In This Article Expand or collapse the "in this article" section Caste

  • Introduction
  • Untouchability
  • Contemporary Contexts and Emerging Perspectives

Sociology Caste
Surinder S. Jodhka
  • LAST REVIEWED: 26 February 2020
  • LAST MODIFIED: 26 February 2020
  • DOI: 10.1093/obo/9780199756384-0006


Caste is popularly understood as a uniquely Indian and Hindu system of social organization. In the sociological writings, it is often viewed as a “closed system” of social stratification in which social groups, often divided on the basis of their occupations, strictly follow a code of behavior prescribed by tradition regarding marriage and kinship alliances. Caste groups are unequal, ranked on a scale of hierarchy on the basis of their ritual status, from pure to impure. The hierarchy is sanctioned by the Hindu religious belief. Their “status” or position in the system determines with whom they can and cannot interact.

Introductory Works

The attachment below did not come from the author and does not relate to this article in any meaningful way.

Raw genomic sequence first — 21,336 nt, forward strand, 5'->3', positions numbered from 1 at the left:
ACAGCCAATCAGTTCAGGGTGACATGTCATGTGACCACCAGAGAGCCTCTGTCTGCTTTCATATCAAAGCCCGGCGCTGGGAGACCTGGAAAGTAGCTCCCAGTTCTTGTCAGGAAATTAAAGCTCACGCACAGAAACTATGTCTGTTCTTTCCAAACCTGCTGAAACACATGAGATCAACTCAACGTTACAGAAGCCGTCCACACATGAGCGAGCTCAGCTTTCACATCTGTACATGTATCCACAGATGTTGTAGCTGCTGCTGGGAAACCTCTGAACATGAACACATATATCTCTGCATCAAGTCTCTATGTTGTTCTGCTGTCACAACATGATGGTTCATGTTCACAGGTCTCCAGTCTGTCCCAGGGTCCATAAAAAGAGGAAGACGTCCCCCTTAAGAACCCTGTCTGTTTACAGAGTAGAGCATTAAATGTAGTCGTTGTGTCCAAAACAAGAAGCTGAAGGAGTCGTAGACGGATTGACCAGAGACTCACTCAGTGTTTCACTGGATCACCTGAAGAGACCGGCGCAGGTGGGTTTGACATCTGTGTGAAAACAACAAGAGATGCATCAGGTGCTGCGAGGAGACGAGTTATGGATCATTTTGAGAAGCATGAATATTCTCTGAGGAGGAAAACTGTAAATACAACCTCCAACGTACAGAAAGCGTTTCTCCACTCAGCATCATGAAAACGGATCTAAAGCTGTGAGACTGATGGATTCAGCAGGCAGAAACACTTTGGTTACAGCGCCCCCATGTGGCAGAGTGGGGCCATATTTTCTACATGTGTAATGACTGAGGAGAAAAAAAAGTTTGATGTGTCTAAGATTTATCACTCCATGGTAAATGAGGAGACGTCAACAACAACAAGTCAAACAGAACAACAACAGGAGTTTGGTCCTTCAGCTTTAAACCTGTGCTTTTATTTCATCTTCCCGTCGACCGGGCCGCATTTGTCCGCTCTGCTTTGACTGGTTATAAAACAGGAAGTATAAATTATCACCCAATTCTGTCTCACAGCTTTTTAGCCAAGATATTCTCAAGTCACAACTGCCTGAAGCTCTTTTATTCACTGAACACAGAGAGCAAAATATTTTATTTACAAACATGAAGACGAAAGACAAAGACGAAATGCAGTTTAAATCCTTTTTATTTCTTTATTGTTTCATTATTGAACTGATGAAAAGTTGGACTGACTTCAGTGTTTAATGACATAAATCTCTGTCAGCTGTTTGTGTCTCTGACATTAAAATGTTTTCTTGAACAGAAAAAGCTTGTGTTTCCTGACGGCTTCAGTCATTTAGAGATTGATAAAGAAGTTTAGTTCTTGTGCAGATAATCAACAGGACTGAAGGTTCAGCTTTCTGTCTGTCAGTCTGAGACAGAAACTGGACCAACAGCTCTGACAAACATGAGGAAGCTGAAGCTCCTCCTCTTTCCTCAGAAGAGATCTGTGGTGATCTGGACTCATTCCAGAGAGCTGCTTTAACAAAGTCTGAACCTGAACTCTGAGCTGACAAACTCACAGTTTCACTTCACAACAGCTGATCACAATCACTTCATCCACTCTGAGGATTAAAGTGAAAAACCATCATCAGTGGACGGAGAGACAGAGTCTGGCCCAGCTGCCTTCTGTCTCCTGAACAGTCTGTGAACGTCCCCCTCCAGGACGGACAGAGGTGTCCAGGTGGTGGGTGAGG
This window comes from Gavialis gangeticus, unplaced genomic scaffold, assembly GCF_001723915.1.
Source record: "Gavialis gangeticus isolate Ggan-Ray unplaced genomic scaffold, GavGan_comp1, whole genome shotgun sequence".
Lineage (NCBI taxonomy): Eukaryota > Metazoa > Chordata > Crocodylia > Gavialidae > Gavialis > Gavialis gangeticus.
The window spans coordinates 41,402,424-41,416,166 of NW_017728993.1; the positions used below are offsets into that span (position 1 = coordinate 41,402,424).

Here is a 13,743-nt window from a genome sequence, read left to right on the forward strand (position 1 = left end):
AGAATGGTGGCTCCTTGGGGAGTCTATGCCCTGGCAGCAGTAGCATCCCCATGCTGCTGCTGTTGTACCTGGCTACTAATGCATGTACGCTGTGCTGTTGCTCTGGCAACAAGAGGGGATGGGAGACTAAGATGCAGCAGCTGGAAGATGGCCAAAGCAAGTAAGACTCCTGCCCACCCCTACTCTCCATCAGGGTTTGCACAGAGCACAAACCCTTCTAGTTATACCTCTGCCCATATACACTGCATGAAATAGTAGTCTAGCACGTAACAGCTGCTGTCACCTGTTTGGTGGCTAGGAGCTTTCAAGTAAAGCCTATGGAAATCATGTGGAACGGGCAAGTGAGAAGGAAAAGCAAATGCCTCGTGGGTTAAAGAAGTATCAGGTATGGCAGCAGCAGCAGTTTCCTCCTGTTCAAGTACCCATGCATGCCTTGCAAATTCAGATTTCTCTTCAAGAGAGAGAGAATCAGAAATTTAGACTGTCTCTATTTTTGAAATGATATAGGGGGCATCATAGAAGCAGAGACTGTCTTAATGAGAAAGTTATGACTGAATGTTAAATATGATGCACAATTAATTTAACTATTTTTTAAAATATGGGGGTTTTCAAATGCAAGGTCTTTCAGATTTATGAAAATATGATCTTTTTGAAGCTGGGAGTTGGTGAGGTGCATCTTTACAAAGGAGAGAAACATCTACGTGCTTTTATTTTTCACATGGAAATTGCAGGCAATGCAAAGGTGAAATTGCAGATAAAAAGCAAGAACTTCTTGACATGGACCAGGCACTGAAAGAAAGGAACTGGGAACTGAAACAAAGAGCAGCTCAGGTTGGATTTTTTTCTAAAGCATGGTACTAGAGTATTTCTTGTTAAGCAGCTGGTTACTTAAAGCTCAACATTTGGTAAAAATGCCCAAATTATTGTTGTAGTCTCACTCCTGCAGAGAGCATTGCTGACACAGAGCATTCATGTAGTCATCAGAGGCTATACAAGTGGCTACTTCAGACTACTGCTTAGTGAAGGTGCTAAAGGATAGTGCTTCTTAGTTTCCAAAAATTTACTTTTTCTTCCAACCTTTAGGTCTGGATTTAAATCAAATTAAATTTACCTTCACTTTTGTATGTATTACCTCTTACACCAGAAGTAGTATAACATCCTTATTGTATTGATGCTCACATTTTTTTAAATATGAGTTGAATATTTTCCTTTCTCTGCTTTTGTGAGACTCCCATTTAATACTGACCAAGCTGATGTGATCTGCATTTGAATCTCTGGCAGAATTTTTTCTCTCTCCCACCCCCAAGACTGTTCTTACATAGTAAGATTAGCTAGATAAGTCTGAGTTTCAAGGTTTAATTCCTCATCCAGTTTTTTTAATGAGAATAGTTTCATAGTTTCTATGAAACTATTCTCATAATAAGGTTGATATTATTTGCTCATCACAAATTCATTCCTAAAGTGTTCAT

The nature and practice of caste divisions vary significantly across regions. However, over the years, a textbook view of caste emerged that has also become a part of the popular commonsense understanding of caste. The caste system, in this understanding, is generally viewed as a system of social organization among Hindus. The early writings on the subject typically presented it as having certain peculiar attributes. For example, Quigley 1993 identifies three of them: “1. The Hindu world is made up of a number of castes; 2. Castes are closed social groups; and 3. Castes are hierarchically ranked on a purity-pollution scale according to their traditional occupations.” Another work, Ghurye 1932 (cited under Associations), identifies six core features of the Hindu caste system: segmental division of society, hierarchy, restrictions on feeding and social intercourse, civil and religious disabilities and privileges of different sections, lack of unrestricted choice of occupation, and restrictions on marriage. However, as Quigley points out, the empirical research on caste has repeatedly demonstrated that such generalized descriptive accounts are “at best inadequate, at worst wholly misleading.” Though classical Hinduism legitimizes caste-based ritual hierarchies, the practice of caste in daily life has always been quite different from this popular book view of caste. Classical sociology also tended to simplify the complex reality of caste as a typical case of traditional social order. As has been shown in Srinivas 1996 and Sharma 2002, caste was expected gradually to dissolve and disappear with the onset of modernization. However, many would agree that this assumption has proved wrong. While the process of modernization has been in place for more than a century in India, there are no signs of caste disappearing. Srinivas 1962 comments on the plasticity of caste and its ability to survive the process of urbanization and the introduction of new technology in India by the British colonial rulers during the late 19th century. More recently, researchers are beginning to explore its materiality (Guha 2016) and its intersections with modern-day market-based economic processes. Similarly, scholars have also highlighted how caste thrives through its politicization and identity-based mobilizations in the Indian democratic process. Beginning in the 1990s, caste has seen a significant revival in the narratives on the Indian public sphere. It has also become a popular subject for researchers from a wide range of disciplinary interests in social sciences and humanities.